Halloween is almost here. And you know what that means: Candy! It’s one of those Halloween traditions that I just never seem to have grown out of. Those little chocolate bars are seriously dangerous to my waistline. Remember how much Halloween candy you ate when you were a kid? Were you one of those kids who gorged on all that sugary goodness, or were you the type to parse it out and make it last? I was a Trader, that kid that made deals to trade all her bad candy for the good stuff. Anyway, the topic of Halloween candy got me to searching through the scholarly journals in search of an article for today’s post. I came across a paper that asks if children really need all of that candy on Halloween. My first instinct was “Of course they do! It’s Halloween!” But, well, read on…
It seems that being a fat American isn't just limited to adults, childhood obesity has been on the rise over the last 3 to 4 decades. Access to unhealthy foods and the poor nutritional quality of their diets is much to blame for this. The promotion and glorification of high sugar, high fat foods on Halloween is simply a good example. It probably comes as no surprise that research has shown that when children are given free access to tasty food that they eat it, especially if it’s sweet, even when they are not hungry. But is there a good alternative that kids will like? A slightly older paper published in Journal of Nutrition Education and Behavior investigated the option and value of nonfood treats as substitutes for candy on Halloween.
To do this, the researchers gave 284 trick-or-treating children a choice of a toy or candy. The toys included stretch pumpkin men, large glow-in-the-dark insects, Halloween theme stickers, and Halloween theme pencils. The candy choices were recognizable name brand lollipops, fruit-flavored chewy candies, fruit-flavored crunchy wafers, and “sweet and tart” hard candies. All of these toy and candy options ranged between 5 and 10 cents per item. When a trick-or-treating child arrived at a door, they were asked for their age, gender and a description of their Halloween costume (pretty typical…except maybe the gender question). Then they were presented with 2 identical plates: 1 with 4 different types of toys and the other with 4 different types of candy, alternating by site/household which on side the plates were located. Only children between 3 and 14 were included. And, if the child asked for both toy and candy, they were allowed to take both but were excluded from the study, but only 1 little girl did that.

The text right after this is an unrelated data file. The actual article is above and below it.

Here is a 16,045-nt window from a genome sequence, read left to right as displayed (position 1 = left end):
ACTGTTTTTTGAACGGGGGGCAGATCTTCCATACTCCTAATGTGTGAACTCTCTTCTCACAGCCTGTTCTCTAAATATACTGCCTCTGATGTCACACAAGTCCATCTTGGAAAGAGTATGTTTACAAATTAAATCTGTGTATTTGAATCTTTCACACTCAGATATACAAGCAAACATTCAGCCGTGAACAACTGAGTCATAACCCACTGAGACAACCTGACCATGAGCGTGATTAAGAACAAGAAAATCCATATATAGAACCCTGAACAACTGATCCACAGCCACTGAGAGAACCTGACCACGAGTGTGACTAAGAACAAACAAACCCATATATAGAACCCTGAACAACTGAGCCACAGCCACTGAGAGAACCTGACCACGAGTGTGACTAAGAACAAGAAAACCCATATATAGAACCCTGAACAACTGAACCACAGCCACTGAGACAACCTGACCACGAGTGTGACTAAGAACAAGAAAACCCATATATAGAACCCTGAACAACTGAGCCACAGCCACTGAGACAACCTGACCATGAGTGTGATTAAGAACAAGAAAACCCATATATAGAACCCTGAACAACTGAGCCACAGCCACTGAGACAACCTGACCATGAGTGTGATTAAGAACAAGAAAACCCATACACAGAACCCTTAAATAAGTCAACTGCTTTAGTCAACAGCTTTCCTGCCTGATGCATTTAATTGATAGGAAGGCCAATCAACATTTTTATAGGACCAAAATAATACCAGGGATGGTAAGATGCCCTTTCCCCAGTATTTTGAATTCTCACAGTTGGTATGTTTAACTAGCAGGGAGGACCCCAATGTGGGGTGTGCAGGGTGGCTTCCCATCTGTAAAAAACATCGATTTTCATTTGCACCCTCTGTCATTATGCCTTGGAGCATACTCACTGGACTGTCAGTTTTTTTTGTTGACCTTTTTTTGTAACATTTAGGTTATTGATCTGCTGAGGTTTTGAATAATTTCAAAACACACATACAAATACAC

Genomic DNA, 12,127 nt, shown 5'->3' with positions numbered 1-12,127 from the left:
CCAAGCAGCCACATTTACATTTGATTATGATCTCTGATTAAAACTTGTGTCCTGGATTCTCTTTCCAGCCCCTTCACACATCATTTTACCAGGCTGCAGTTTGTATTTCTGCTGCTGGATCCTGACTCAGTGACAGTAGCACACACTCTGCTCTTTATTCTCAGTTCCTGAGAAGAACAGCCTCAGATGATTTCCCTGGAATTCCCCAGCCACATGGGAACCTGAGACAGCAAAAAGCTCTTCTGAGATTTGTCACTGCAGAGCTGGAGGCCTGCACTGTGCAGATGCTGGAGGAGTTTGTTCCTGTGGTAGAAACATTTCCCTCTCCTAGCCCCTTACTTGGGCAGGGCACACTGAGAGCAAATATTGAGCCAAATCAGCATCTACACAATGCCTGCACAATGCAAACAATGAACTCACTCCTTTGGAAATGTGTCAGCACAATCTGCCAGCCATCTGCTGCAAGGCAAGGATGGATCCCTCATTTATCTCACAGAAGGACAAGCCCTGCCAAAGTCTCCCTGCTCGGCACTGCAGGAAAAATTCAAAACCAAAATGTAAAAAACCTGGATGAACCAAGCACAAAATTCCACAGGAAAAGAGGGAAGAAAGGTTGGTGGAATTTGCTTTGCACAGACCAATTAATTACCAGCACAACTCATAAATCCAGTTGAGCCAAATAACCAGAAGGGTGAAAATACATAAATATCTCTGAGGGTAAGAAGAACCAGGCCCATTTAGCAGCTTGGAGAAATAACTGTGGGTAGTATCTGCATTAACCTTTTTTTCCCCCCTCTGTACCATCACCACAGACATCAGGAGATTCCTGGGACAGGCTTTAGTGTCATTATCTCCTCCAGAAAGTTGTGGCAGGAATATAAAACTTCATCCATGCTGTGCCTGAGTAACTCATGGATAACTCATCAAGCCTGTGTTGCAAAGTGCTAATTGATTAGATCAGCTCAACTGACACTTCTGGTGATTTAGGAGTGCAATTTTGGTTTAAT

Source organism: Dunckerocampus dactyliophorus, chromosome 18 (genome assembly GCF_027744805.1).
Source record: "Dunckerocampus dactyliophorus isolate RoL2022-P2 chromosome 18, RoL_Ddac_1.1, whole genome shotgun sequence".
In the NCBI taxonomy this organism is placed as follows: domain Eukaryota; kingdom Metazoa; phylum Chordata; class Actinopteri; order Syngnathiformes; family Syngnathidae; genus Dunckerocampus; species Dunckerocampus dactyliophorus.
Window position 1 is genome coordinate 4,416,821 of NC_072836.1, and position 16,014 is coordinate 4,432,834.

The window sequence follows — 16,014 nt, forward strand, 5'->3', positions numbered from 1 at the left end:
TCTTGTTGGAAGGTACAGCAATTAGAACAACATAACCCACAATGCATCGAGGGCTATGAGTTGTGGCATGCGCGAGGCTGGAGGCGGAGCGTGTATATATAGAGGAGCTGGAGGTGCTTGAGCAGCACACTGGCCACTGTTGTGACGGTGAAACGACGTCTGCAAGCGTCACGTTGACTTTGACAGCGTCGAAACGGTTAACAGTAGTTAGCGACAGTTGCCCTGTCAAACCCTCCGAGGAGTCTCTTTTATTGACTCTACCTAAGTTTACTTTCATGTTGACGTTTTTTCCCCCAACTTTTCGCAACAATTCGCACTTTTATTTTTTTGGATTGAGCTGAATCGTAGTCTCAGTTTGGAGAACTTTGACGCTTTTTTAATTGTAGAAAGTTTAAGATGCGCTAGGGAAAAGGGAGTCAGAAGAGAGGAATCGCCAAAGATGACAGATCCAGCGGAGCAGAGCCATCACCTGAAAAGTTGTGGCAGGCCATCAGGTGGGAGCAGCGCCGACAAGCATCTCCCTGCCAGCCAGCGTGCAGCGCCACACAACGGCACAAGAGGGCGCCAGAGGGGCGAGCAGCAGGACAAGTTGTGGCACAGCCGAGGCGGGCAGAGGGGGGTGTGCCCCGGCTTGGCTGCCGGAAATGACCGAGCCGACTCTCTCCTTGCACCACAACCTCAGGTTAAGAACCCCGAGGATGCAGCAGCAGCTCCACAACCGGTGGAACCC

The results of the study showed that children chose toys as often as they chose candy. This suggests that children may forego candy more readily than adults expect. The authors cite Social Cognitive Theory as providing a way for candy alternatives to become more commonplace. According to this Theory, when parents see that children are accepting the candy alternatives they are more likely to continue the new toy giving behavior. Factor in the other fun Halloween activities – dressing up, walking around the neighborhood at night, etc. – and these toy treats become positively associated with the fun and the holiday.
Okay, so what about the Halloween-only-comes-once-a-year argument. I’ll admit it is a good one and it something that the authors spend time to address. They point out that Halloween isn’t the only holiday where food and candy are advertised. Well, isn’t that the truth. They even make a nice list of other food laden holidays and events: weddings, new babies, graduation, back-to-school, birthdays, Christmas, Hanukkah, Valentine’s Day, Easter, St. Patrick’s Day, Cinco de Mayo, Earth Day (wait…you get food on Earth Day?), Mother’s Day, Father’s Day, and Independence Day. What they don’t add in are all of the other food-filled events that come seasonally (picnics, cook-outs, etc.) and socially (happy hours, get-togethers, etc.). Put together, that’s a lot of bad food choices all year long.
Ultimately, what the authors are getting at is promoting healthy choices throughout the year. Part of this is giving children healthier options and traditions. It is almost more of a change for adults than it is for children. Breaking those food habits and associations isn’t easy, y’all. Food isn’t love, no matter how many Hershey’s Kisses you give someone. Wow did that ever sound shrinky!
But I’ll throw in a last little note that I think almost every child on the planet would agree with: Don’t be that house than hands out toothbrushes.
Schwartz, M., Chen, E., & Brownell, K. (2003). Trick, Treat, or Toy: Children Are Just as Likely to Choose Toys as Candy on Halloween Journal of Nutrition Education and Behavior, 35 (4), 207-209 DOI: 10.1016/S1499-4046(06)60335-7
(image and product via epicurious)